(This article belongs to the Special Issue Diversity of Alkaloids)
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Open AccessReview Evaluation of Biosynthetic Pathway and Engineered Biosynthesis of Alkaloids
Molecules 2016, 21(8), 1078; doi:10.3390/molecules21081078
Received: 20 July 2016 / Revised: 15 August 2016 / Accepted: 15 August 2016 / Published: 18 August 2016
Cited by 2 | PDF Full-text (3145 KB) | HTML Full-text | XML Full-text
Abstract
Varieties of alkaloids are known to be produced by various organisms, including bacteria, fungi and plants, as secondary metabolites that exhibit useful bioactivities. However, understanding of how those metabolites are biosynthesized still remains limited, because most of these compounds are isolated from plants
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Varieties of alkaloids are known to be produced by various organisms, including bacteria, fungi and plants, as secondary metabolites that exhibit useful bioactivities. However, understanding of how those metabolites are biosynthesized still remains limited, because most of these compounds are isolated from plants and at a trace level of production. In this review, we focus on recent efforts in identifying the genes responsible for the biosynthesis of those nitrogen-containing natural products and elucidating the mechanisms involved in the biosynthetic processes. The alkaloids discussed in this review are ditryptophenaline (dimeric diketopiperazine alkaloid), saframycin (tetrahydroisoquinoline alkaloid), strictosidine (monoterpene indole alkaloid), ergotamine (ergot alkaloid) and opiates (benzylisoquinoline and morphinan alkaloid). This review also discusses the engineered biosynthesis of these compounds, primarily through heterologous reconstitution of target biosynthetic pathways in suitable hosts, such as Escherichia coli, Saccharomyces cerevisiae and Aspergillus nidulans. Those heterologous biosynthetic systems can be used to confirm the functions of the isolated genes, economically scale up the production of the alkaloids for commercial distributions and engineer the biosynthetic pathways to produce valuable analogs of the alkaloids. In particular, extensive involvement of oxidation reactions catalyzed by oxidoreductases, such as cytochrome P450s, during the secondary metabolite biosynthesis is discussed in details. Full article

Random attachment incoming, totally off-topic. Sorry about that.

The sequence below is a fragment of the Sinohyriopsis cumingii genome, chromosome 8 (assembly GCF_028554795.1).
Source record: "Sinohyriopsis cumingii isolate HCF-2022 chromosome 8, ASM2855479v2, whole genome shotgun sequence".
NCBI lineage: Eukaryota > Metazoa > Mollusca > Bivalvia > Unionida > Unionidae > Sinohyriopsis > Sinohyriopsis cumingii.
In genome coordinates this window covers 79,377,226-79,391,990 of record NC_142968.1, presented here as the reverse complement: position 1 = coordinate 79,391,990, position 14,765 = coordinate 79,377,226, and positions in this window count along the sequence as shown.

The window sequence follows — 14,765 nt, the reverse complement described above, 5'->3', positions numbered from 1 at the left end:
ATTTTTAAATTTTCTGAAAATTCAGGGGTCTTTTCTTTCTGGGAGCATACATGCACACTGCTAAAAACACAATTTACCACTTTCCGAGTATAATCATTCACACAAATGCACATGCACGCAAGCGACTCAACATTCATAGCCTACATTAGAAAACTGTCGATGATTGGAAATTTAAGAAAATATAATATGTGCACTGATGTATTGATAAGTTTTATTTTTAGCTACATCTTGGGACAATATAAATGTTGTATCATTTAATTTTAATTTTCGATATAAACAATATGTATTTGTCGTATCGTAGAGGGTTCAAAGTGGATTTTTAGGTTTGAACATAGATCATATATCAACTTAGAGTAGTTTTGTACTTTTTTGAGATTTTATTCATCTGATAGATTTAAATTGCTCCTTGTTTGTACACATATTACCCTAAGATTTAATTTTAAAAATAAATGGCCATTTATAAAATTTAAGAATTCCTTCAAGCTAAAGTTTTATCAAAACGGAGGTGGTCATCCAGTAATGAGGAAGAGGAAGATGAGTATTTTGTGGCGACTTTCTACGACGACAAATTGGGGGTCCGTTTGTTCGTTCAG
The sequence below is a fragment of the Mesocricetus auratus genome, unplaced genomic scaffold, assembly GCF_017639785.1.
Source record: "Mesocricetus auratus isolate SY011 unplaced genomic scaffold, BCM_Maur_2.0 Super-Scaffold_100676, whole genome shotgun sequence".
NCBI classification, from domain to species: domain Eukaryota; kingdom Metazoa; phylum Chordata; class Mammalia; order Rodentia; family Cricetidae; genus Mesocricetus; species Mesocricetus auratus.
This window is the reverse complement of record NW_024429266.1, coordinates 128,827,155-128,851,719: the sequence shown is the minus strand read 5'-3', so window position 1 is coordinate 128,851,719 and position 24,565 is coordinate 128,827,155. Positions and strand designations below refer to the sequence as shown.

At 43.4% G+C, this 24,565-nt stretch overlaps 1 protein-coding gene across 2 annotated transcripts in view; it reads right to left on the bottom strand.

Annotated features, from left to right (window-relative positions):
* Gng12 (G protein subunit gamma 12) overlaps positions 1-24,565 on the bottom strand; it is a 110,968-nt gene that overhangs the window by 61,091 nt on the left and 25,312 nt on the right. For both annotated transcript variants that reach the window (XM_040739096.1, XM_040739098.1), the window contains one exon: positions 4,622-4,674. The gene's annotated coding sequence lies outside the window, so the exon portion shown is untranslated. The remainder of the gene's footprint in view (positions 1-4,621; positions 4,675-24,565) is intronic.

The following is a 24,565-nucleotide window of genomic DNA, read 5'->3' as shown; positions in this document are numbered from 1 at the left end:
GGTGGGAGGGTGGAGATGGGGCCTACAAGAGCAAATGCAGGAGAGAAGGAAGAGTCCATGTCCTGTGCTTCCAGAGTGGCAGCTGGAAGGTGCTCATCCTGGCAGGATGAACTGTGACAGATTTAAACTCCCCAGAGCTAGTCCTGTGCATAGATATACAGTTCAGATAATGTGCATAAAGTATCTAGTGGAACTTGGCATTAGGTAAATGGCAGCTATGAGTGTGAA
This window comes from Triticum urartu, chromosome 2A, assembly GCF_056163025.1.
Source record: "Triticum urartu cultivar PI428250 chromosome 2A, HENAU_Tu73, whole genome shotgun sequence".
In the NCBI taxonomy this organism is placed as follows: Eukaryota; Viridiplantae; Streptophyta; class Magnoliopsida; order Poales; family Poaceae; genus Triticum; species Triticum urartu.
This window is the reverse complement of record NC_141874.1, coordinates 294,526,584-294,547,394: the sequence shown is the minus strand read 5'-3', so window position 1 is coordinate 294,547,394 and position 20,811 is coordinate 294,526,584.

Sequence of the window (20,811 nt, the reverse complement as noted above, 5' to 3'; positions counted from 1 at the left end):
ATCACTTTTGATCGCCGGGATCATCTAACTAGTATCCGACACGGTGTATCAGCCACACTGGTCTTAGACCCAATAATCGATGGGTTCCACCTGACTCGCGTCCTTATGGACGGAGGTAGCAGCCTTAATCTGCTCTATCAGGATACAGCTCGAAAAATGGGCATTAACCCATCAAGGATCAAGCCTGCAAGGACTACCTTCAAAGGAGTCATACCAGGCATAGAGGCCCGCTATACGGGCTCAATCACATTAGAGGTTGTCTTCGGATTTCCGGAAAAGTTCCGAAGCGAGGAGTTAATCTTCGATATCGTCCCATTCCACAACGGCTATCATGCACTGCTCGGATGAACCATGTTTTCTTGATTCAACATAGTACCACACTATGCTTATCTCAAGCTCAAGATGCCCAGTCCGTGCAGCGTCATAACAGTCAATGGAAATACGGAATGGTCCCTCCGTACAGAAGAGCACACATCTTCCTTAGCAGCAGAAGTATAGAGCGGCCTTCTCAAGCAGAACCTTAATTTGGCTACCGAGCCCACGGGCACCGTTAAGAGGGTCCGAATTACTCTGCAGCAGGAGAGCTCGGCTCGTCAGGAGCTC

(This article belongs to the Special Issue Diversity of Alkaloids)